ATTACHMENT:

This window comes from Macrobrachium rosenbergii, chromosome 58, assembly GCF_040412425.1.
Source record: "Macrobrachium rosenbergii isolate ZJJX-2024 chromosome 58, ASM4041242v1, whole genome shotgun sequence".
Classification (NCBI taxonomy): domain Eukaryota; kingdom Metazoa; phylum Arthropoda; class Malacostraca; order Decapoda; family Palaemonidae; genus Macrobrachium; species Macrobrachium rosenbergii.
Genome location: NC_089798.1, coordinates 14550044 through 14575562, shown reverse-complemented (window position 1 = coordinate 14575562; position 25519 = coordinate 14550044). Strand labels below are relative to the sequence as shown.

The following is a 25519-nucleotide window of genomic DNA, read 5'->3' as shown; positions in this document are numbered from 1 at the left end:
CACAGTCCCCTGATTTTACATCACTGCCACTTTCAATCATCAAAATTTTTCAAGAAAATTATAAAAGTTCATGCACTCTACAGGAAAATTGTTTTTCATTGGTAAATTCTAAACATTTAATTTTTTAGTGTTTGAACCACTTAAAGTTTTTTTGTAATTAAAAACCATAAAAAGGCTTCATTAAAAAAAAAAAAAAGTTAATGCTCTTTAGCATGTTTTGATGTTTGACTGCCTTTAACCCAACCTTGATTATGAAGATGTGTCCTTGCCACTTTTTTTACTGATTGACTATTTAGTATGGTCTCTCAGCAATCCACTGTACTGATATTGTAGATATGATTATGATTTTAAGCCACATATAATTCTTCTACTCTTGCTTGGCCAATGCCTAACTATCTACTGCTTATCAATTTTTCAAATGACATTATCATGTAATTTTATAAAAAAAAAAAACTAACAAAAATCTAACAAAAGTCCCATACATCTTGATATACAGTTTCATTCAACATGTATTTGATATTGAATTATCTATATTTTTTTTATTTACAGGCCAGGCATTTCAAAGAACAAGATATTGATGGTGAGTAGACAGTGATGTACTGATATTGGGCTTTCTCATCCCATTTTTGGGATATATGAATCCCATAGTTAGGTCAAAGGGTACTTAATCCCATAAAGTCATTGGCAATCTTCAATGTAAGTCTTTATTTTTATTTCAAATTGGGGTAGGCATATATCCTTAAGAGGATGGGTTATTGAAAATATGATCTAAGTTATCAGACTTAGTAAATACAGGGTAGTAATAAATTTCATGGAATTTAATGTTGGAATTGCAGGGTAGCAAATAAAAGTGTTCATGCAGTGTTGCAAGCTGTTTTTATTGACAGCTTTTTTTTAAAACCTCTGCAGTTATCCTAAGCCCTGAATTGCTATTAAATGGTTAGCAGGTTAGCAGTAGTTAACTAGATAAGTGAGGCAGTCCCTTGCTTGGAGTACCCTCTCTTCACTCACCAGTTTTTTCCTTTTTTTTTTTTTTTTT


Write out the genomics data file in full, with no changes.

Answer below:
This window comes from Macrobrachium rosenbergii, chromosome 58, assembly GCF_040412425.1.
Source record: "Macrobrachium rosenbergii isolate ZJJX-2024 chromosome 58, ASM4041242v1, whole genome shotgun sequence".
Classification (NCBI taxonomy): domain Eukaryota; kingdom Metazoa; phylum Arthropoda; class Malacostraca; order Decapoda; family Palaemonidae; genus Macrobrachium; species Macrobrachium rosenbergii.
Genome location: NC_089798.1, coordinates 14550044 through 14575562, shown reverse-complemented (window position 1 = coordinate 14575562; position 25519 = coordinate 14550044). Strand labels below are relative to the sequence as shown.

The following is a 25519-nucleotide window of genomic DNA, read 5'->3' as shown; positions in this document are numbered from 1 at the left end:
CACAGTCCCCTGATTTTACATCACTGCCACTTTCAATCATCAAAATTTTTCAAGAAAATTATAAAAGTTCATGCACTCTACAGGAAAATTGTTTTTCATTGGTAAATTCTAAACATTTAATTTTTTAGTGTTTGAACCACTTAAAGTTTTTTTGTAATTAAAAACCATAAAAAGGCTTCATTAAAAAAAAAAAAAAGTTAATGCTCTTTAGCATGTTTTGATGTTTGACTGCCTTTAACCCAACCTTGATTATGAAGATGTGTCCTTGCCACTTTTTTTACTGATTGACTATTTAGTATGGTCTCTCAGCAATCCACTGTACTGATATTGTAGATATGATTATGATTTTAAGCCACATATAATTCTTCTACTCTTGCTTGGCCAATGCCTAACTATCTACTGCTTATCAATTTTTCAAATGACATTATCATGTAATTTTATAAAAAAAAAAAACTAACAAAAATCTAACAAAAGTCCCATACATCTTGATATACAGTTTCATTCAACATGTATTTGATATTGAATTATCTATATTTTTTTTATTTACAGGCCAGGCATTTCAAAGAACAAGATATTGATGGTGAGTAGACAGTGATGTACTGATATTGGGCTTTCTCATCCCATTTTTGGGATATATGAATCCCATAGTTAGGTCAAAGGGTACTTAATCCCATAAAGTCATTGGCAATCTTCAATGTAAGTCTTTATTTTTATTTCAAATTGGGGTAGGCATATATCCTTAAGAGGATGGGTTATTGAAAATATGATCTAAGTTATCAGACTTAGTAAATACAGGGTAGTAATAAATTTCATGGAATTTAATGTTGGAATTGCAGGGTAGCAAATAAAAGTGTTCATGCAGTGTTGCAAGCTGTTTTTATTGACAGCTTTTTTTTAAAACCTCTGCAGTTATCCTAAGCCCTGAATTGCTATTAAATGGTTAGCAGGTTAGCAGTAGTTAACTAGATAAGTGAGGCAGTCCCTTGCTTGGAGTACCCTCTCTTCACTCACCAGTTTTTTCCTTTTTTTTTTTTTTTTT